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Climate Change Indicators

Tribal Connection: Trends in Stream Temperature in the Snake River

This feature tracks the summer water temperature of the Snake River.

  • Line graph showing average August temperatures at a specific measuring station in the Snake River for each year from 1960 to 2020.
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    This graph shows average August water temperatures at a site along the Snake River in eastern Washington.

    Data source: USGS, 20217
    Web update: April 2021

Climate change has challenged and will continue to challenge some of the traditional ways of life that have sustained indigenous peoples for thousands of years. In the Pacific Northwest, warming river and stream temperatures will threaten ecosystems and species, including salmon populations.1 Salmon play a particularly important role in the diet, culture, religion, and economy of Native Americans in this region.2

Salmon are sensitive to water temperature at many stages of their lives. They spend much of their adult lives in the ocean, then migrate inland to spawn. Salmon need cold water to migrate and for their young to hatch and grow successfully. Warmer water can negatively affect fish, making it more difficult for them to swim upstream. It can also make fish more susceptible to disease.3 River and stream temperatures in the Pacific Northwest are influenced by many factors, but are expected to rise as average air temperatures increase (see the U.S. and Global Temperature indicator).4,5,6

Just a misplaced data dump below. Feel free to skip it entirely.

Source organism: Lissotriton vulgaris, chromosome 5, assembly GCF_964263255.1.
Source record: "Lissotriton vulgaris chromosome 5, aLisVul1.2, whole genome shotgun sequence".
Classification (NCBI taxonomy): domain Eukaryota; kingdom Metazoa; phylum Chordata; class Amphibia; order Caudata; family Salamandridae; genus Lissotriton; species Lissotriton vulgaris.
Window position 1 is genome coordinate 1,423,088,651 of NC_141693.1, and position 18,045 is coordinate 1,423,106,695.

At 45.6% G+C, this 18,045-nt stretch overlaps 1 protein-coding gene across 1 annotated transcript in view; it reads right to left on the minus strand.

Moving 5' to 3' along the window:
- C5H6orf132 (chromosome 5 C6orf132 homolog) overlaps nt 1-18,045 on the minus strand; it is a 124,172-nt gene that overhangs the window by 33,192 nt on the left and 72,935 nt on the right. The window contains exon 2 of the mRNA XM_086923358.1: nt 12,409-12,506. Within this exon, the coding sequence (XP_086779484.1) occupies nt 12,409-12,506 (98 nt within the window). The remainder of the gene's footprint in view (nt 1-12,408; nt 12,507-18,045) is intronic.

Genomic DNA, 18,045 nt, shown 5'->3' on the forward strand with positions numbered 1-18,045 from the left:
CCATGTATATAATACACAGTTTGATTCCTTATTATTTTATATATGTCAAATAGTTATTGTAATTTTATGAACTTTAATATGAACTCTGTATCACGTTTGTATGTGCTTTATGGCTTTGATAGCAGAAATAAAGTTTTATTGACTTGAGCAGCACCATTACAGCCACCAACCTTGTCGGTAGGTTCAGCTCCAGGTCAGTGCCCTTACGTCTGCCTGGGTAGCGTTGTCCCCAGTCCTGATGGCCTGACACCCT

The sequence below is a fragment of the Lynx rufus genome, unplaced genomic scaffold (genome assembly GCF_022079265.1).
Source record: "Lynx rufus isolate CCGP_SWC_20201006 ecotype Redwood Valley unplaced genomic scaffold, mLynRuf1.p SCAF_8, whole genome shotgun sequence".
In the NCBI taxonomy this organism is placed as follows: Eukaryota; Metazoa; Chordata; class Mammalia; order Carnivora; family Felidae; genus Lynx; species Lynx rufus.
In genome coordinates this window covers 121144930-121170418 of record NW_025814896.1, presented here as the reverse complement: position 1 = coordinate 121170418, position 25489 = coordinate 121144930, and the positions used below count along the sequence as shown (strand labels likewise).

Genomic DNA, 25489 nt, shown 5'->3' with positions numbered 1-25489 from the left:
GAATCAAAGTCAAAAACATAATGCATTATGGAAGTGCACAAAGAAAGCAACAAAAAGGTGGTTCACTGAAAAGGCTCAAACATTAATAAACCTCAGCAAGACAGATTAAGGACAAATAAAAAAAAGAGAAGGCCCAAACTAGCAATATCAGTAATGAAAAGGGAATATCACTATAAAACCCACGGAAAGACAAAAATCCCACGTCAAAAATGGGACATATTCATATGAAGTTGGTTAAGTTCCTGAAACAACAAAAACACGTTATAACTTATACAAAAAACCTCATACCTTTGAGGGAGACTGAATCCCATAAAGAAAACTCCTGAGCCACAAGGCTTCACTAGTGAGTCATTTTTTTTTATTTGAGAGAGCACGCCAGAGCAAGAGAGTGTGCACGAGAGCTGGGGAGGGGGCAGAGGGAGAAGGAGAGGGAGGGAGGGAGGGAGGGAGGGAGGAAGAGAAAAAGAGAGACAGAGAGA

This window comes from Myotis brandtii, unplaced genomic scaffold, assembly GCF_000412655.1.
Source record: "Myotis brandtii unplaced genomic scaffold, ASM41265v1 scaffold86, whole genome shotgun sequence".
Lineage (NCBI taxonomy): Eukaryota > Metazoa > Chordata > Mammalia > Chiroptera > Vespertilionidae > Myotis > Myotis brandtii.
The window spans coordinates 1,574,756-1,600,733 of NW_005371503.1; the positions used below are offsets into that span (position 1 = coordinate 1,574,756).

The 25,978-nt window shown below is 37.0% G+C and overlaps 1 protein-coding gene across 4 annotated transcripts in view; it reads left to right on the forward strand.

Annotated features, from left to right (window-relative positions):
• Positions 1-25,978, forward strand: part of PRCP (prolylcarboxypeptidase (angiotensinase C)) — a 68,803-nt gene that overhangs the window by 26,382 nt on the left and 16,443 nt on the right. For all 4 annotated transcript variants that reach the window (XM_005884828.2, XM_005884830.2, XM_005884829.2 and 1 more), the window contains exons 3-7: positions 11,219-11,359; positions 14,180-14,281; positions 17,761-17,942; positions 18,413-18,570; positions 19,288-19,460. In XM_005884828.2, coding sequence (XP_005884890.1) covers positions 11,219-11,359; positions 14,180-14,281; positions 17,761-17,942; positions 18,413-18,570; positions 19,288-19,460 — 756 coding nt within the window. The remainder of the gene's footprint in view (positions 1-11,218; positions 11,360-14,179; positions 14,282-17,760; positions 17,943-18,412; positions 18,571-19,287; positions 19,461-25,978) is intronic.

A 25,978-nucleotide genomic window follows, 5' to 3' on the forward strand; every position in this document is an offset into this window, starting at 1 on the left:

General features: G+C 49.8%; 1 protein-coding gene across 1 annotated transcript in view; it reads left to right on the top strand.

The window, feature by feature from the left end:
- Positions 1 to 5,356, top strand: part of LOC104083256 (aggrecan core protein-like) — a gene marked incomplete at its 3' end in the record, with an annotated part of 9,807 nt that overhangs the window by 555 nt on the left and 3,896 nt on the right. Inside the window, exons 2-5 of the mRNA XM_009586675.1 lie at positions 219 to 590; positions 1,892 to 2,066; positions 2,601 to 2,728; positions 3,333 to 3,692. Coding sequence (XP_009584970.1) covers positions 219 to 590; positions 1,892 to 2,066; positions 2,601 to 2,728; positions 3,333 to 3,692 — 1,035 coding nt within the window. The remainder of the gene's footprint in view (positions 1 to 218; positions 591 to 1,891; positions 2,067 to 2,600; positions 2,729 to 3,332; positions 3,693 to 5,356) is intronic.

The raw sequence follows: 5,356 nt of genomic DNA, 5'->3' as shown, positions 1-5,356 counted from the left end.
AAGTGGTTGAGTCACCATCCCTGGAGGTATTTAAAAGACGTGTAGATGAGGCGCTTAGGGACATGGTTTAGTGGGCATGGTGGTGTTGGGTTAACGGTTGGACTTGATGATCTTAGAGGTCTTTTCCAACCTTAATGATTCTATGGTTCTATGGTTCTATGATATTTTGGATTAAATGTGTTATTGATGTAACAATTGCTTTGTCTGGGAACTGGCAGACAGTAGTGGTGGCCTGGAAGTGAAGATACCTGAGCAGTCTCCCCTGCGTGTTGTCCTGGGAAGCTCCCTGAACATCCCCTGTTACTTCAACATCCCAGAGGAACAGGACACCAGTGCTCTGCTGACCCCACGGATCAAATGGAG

The graph shows average August water temperatures at a site in the Snake River, in eastern Washington near Nez Perce tribal lands. Several species of salmon use the Snake River to migrate and spawn. Between 1960 and 2020, water temperature has increased by 1.9°F.


References

1. Melillo, J.M., T.C. Richmond, and G.W. Yohe (eds.). 2014. Climate change impacts in the United States: The third National Climate Assessment. U.S. Global Change Research Program. https://nca2014.globalchange.gov.

2. Dittmer, K. 2013. Changing streamflow on Columbia basin tribal lands—Climate change and salmon. Climatic Change 120(3):627–641.

3. U.S. EPA (U.S. Environmental Protection Agency). 2001. Issue paper 5: Summary of technical literature examining the physiological effects of temperature on salmonids. EPA-910-D-01-005.

4. Caissie, D. 2006. The thermal regime of rivers: A review. Freshwater Biol. 51:1389–1406.

5. Van Vliet, M.T.H., F. Ludwig, and P. Kabat. 2013. Global streamflow and thermal habitats of freshwater fishes under climate change. Climatic Change 121:739–754.

6. Isaak, D.J., S. Wollrab, D. Horan, and G. Chandler. 2012. Climate change effects on stream and river temperatures across the Northwest U.S. from 1980–2009 and implications for salmonid fishes. Climatic Change 113:499–524.

7. USGS (U.S. Geological Survey). 2021. Analysis of data from the National Water Information System. Accessed February 2021.


Learn about other indicators in this section

Wildfires Streamflow Stream Water Temperature Water Temperature in the Snake River Lake Temperature Great Lakes Water Levels and Temperatures Bird Wintering Ranges The Black Guillemots of Cooper Island Marine Species Distribution Leaf and Bloom Dates Cherry Blossom Bloom Dates in Washington, D.C.